What Is Clinical Mental Health Counseling, and Why Is It Important?

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A lady laying on a couch while speaking to her counselor

A revolution is underway in mental health care. Awareness is spreading about the pervasive, damaging effects of untreated mental illness, and the knowledge that treatments are available to minimize and eliminate that damage is spreading, too. As a result, health care providers, government officials, citizen groups and organizations are joining forces to promote outreach to people in need of mental health care. At the core of these efforts are clinical mental health counselors.

Clinical Mental Health Counseling Is Important to Total Patient Care

What is clinical mental health counseling? It’s helping people from all walks of life solve the problems they face, according to U.S. News & World Report. Applying their real-life experience and professional training, clinical mental health counselors coordinate with psychiatrists, social workers, support groups and long-term treatment services to devise and implement total care strategies, notes U.S. News & World Report.

U.S. News & World Report explains that at the heart of what clinical mental health counselors do is diagnosing mental and emotional disorders. They evaluate their clients’ mental and physical states, identify addictions and behavioral problems, and determine how ready their clients are for treatment. After developing treatment strategies and presenting them to clients and their families, counselors help clients gain skills and learn behaviors that put them on the path to mental wellness.

Tackling the Epidemic of Addiction

Often the problems clinical mental health counselors help their clients address involve substance abuse and behavioral disorders. Also called addiction counselors, these health professionals advise clients on managing stress and handling the problems they encounter on the road to recovery. According to the Bureau of Labor Statistics (BLS), addiction counselors work with clients in private sessions and in group settings, often including concepts pioneered by Alcoholics Anonymous and other 12-step programs.

Mental health counselors’ goals are to help clients rebuild their self-esteem, re-establish personal relationships and restore professional careers. Specialties within the category of addiction counseling include crisis intervention, when the client’s life or the lives or others are at risk, and work with at-risk populations, such as teenagers, veterans and people dealing with physical disabilities.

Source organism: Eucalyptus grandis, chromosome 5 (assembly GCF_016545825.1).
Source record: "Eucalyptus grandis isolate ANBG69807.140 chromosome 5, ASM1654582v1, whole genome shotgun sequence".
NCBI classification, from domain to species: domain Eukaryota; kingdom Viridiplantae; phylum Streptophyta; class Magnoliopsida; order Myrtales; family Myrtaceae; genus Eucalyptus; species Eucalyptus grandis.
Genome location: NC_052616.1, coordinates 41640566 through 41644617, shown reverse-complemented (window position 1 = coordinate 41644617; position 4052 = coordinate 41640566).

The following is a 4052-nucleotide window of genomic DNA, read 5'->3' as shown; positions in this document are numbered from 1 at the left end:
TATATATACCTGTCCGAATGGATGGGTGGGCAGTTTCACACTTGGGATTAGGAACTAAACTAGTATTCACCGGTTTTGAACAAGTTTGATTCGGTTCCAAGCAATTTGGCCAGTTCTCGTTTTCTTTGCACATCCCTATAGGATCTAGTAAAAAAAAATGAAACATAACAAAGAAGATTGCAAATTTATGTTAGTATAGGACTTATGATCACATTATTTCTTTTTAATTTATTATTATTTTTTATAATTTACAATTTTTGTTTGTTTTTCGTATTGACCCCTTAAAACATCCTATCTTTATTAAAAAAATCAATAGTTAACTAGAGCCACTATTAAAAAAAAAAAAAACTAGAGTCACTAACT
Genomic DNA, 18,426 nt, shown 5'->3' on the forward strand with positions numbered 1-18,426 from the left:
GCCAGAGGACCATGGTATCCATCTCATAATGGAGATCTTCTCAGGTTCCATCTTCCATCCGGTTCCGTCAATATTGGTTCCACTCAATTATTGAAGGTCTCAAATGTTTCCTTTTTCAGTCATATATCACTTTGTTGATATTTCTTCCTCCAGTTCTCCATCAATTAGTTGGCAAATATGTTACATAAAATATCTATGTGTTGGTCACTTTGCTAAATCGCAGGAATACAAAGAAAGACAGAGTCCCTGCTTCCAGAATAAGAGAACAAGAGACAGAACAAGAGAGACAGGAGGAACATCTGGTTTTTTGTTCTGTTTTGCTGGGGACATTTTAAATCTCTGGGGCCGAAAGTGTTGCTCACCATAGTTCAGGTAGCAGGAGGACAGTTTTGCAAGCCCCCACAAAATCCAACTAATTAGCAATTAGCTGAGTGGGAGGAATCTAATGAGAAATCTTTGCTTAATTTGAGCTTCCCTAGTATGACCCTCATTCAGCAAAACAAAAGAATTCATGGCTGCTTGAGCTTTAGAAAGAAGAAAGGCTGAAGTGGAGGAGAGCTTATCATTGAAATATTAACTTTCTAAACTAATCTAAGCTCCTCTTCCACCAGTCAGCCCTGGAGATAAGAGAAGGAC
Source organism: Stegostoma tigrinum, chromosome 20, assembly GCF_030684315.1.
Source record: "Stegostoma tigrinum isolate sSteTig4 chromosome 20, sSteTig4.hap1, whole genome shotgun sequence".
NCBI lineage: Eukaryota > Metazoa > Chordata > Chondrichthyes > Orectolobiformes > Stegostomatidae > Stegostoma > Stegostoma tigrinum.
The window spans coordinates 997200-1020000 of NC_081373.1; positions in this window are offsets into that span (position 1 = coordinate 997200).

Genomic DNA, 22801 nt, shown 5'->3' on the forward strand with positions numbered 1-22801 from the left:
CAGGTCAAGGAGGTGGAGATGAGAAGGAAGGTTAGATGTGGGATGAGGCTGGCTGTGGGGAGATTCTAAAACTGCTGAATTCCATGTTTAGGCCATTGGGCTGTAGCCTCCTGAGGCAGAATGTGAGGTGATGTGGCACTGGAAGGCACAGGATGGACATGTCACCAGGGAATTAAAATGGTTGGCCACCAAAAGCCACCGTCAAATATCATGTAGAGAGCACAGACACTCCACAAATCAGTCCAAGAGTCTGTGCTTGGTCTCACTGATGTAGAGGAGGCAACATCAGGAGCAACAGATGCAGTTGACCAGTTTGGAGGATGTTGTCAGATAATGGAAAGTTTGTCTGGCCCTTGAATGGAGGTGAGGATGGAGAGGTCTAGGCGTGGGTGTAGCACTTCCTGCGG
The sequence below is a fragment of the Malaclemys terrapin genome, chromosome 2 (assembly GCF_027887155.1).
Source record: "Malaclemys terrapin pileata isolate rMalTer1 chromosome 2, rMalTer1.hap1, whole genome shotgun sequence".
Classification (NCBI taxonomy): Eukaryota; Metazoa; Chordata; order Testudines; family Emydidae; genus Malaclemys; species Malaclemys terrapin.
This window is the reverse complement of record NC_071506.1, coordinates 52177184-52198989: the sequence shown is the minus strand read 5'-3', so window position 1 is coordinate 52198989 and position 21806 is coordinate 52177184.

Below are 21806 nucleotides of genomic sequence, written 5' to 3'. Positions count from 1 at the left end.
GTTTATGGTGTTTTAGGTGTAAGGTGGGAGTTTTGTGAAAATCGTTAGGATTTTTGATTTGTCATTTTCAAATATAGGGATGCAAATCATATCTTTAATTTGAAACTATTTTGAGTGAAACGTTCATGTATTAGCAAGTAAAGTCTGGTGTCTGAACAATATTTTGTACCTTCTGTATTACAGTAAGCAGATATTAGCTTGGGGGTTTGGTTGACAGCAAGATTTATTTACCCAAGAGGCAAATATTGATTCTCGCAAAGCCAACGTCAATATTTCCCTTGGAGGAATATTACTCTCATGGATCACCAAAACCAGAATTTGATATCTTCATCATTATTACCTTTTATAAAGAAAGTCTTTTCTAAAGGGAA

Family and Marriage Counseling

Few tasks in the mental health field are more challenging than fulfilling the role of a marriage and family counselor. The work entails placing oneself in the middle of families whose members have suffered or are suffering an emotional or mental crisis, according to U.S. News & World Report. Family and marriage counselors deal on a daily basis with clients who have experienced abuse, infidelity, grief and other traumas; their patients may be recovering from depression or post-traumatic stress disorder.

The goal of family and marriage counseling is to allow clients to discuss what they have experienced and express their emotions and to assist clients as they adjust to difficult family situations, such as divorce or financial setbacks. According to BLS, family counselors’ main focus is helping clients process their reactions and develop strategies for coping with change and overcoming difficulties in their lives.

Diagnosing and Treating Mental Illness

Diagnosing most physical illnesses is relatively straightforward and often involves the results of medical tests and studies. Diagnosing mental illnesses, however, often requires patience because the process may entail a period of monitoring and testing to ensure the condition isn’t related to an underlying medical condition. These medical tests may need to be performed over a period of time to ensure an accurate result.